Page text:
However, despite the last minute delay and doubts about the belated document discovery, Americans overwhelmingly favor executing McVeigh. In fact, more favor the death penalty in this specific case than say they favor it in general.
Document Discovery And The FBI
In this poll, overall opinion of the Federal Bureau of Investigation is evenly divided - just 24 percent of those interviewed Friday and Saturday after the announcement of the discovery of documents said they held a favorable opinion of the Bureau and 25 percent said their opinion was unfavorable. One year ago, favorable mentions outweighed unfavorable ones by a margin of four to one.
|Opinion Of The FBI|
There is also division about what caused the delay in giving the documents to McVeigh's lawyers. Forty percent said the F.B.I. did not give the documents to McVeigh's attorneys on purpose, and 41 percent said it was just a mistake. African-Americans were especially skeptical; more than twice as many thought the F.B.I. held back the documents on purpose than thought it was a mistake.
Why Weren't Documents Delivered Before?
F.B.I. withheld them on purpose: 40%
F.B.I. made a mistake: 41%
The Death Penalty And Timothy Mcveigh
Most Americans want Timothy McVeigh executed - even some people who say they oppose the death penalty in general. But by more than two to one, the public agrees that delaying the execution about one month because of the late discovery of documents relating to the case was the right thing to do.
Should McVeigh Execution Be Delayed?
Even among those who want McVeigh executed, 63 percent agree that delaying the date was the right thing to do.
There is enormous agreement that McVeigh should be executed. By a margin of over three to one, Americans favor the death penalty for McVeigh. And even when offered the option of life in prison without parole, twice as many want him executed than would imprison him for life.
Punishing Timothy McVeigh
Death or Life Without Parole
Death penalty 65%
Life without parole 32%
Overall, about two-thirds of Americans favor the death penalty for people convicted of murder #151; about the same percentage who have favored it since at least 1995, but fewer than the number supporting it in 1990 and earlier. During the 1988 presidential campaign, when the death penalty was a campaign issue, as many as 78 percent said they favored the death penalty for persons convicted of murder. Today, support drops significantly when the option of life in prison without the possibility of parole is offered then just 45 percent prefer the death penalty.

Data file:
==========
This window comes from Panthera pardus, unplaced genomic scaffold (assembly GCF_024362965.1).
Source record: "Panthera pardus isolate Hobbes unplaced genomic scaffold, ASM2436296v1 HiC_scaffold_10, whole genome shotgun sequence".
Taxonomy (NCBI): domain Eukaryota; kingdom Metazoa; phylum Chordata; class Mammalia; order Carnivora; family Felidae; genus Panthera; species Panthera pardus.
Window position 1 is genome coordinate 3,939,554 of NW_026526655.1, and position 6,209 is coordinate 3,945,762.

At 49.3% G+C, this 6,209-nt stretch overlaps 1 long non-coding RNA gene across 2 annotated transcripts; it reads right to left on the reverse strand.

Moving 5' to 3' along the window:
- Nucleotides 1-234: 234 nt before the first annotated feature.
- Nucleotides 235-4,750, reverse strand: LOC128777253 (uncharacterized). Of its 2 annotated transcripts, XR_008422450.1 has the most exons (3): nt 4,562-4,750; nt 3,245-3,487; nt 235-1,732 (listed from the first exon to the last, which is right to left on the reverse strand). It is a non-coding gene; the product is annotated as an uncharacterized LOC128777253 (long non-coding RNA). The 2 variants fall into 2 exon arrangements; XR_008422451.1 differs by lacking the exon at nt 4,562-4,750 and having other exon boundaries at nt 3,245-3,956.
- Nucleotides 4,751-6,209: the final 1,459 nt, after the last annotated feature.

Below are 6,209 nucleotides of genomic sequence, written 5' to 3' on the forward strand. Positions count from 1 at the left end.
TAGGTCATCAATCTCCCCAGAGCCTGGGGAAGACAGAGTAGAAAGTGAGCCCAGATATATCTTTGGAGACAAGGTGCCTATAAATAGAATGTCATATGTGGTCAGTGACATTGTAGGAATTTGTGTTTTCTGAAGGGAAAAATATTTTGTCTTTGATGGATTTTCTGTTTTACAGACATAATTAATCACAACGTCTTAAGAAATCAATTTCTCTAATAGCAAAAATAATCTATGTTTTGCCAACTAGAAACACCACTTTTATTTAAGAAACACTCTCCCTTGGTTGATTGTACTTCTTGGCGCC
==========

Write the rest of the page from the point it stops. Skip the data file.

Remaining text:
The Penalty For Murder
Death Life Without Parole
Death penalty 45%
Life without parole 41%
Opposing The Death Penalty
One change that has occurred in the last ten years is the fact that fewer people now consider the death penalty a deterrent to murder. In 1990, 60 percent thought it was a deterrent. Now just 42 percent think it is.
|Does The Death Penalty Deter Murder?|
About half the people who oppose the death penalty in general clearly oppose it in principle. They say either that no one, not even the government has the right to take a life or that their religion forbids the taking of a life, even as punishment.
Concern about executing an innocent person is mentioned by 14 percent as the reason they oppose the death penalty. In a separate question, 12 percent of Americans overall had a lot of concern that innocent people may be executed, and 74 percent were concerned a little. Ten percent were not at all concerned about this.
Concern About Executing Innocent Person
A lot 12%
A little 74%
Not at all 10%
But there are some groups who are especially concerned about the death penalty. Women are less likely than men to support it (and more women would like to punish murderers with life in prison without parole than by death), and racial differences are especially strong.
In fact, African-Americans are among the few groups where a majority opposes the death penalty. In this poll, just 31 percent of blacks favor the death penalty for persons convicted of murder, while 61 percent oppose it. When given the option of life in prison without parole, just 16 percent of blacks favor the death penalty. Even in the case of McVeigh, racial differences remain. Seventy-seven percent of whites would execute McVeigh, compared with 43 percent of blacks.
This poll was conducted among a nationwide sample of 1,063 adults, interviewed by telephone May 10-12, 2001. 670 were interviewed May 11-12, 2001 after the announcement of the delay in the execution of Timothy McVeigh. The error due to sampling could be plus or minus three percentage points for results based on the entire sampe, and plus or minus four percentage points for results of interviews conducted after the announcement.
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